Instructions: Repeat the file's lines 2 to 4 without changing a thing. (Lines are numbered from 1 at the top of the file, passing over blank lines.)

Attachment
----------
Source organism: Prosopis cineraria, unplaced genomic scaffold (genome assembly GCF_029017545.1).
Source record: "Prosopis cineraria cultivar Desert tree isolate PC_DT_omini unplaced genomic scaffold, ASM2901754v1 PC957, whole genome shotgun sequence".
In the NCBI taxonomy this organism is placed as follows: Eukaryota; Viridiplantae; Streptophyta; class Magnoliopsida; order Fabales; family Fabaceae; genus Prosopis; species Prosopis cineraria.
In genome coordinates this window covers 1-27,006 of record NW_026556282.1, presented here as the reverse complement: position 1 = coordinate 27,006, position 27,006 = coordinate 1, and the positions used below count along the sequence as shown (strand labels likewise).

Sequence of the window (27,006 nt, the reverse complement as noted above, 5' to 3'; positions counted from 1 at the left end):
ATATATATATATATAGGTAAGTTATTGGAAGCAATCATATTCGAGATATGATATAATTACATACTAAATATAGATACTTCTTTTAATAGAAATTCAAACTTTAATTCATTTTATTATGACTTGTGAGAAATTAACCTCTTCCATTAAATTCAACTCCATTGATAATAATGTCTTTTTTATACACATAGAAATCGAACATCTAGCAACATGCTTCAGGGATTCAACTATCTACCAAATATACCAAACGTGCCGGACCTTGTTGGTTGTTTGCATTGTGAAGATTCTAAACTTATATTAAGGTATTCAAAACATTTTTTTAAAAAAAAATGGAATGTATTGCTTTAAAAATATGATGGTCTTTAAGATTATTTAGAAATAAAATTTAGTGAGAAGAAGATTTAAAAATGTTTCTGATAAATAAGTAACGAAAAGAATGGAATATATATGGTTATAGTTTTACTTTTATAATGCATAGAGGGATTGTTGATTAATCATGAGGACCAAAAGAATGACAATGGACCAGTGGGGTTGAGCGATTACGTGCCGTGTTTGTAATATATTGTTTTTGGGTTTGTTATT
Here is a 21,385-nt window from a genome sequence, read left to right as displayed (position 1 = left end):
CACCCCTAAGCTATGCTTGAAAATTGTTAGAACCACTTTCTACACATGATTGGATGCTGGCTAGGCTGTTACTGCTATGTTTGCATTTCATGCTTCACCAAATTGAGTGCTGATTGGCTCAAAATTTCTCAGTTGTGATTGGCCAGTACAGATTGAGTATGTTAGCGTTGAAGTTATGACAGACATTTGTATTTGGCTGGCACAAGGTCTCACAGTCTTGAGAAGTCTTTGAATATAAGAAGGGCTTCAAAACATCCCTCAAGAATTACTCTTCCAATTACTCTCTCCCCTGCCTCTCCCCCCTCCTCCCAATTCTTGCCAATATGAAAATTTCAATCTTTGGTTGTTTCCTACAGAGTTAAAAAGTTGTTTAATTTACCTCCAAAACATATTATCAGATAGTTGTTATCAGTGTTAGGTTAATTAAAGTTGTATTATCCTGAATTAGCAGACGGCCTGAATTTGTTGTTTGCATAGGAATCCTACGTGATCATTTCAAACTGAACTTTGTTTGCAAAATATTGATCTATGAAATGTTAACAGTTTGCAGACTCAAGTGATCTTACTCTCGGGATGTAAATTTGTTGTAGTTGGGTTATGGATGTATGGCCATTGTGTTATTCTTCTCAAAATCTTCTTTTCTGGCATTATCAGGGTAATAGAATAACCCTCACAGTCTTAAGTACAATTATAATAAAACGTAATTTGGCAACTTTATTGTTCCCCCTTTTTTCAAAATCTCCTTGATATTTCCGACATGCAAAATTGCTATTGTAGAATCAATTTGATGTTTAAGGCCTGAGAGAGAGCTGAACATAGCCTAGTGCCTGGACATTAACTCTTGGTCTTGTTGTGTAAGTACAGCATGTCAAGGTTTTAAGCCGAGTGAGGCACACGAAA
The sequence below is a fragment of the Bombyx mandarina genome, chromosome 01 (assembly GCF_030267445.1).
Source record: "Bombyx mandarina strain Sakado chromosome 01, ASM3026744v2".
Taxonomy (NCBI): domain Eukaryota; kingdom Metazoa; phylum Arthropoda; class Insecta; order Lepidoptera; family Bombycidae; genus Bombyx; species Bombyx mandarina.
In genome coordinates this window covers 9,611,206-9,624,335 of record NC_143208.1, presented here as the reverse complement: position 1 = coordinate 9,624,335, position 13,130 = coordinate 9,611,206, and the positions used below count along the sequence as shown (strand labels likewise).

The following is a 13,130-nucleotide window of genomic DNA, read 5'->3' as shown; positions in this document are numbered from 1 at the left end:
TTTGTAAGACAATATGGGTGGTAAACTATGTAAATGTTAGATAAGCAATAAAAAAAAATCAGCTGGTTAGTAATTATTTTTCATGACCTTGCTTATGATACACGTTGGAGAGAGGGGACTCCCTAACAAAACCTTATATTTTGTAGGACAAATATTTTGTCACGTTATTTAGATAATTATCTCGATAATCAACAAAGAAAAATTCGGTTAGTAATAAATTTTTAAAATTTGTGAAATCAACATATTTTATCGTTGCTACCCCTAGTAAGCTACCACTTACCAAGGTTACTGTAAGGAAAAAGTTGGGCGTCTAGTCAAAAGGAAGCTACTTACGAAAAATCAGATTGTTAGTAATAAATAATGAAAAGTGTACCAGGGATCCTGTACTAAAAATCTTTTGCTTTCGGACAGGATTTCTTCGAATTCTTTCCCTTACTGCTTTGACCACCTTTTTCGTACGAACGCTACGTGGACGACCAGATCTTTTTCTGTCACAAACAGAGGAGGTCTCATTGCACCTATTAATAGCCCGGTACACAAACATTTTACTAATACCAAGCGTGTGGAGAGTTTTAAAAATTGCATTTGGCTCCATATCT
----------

Source record: "Prosopis cineraria cultivar Desert tree isolate PC_DT_omini unplaced genomic scaffold, ASM2901754v1 PC957, whole genome shotgun sequence".
In the NCBI taxonomy this organism is placed as follows: Eukaryota; Viridiplantae; Streptophyta; class Magnoliopsida; order Fabales; family Fabaceae; genus Prosopis; species Prosopis cineraria.
In genome coordinates this window covers 1-27,006 of record NW_026556282.1, presented here as the reverse complement: position 1 = coordinate 27,006, position 27,006 = coordinate 1, and the positions used below count along the sequence as shown (strand labels likewise).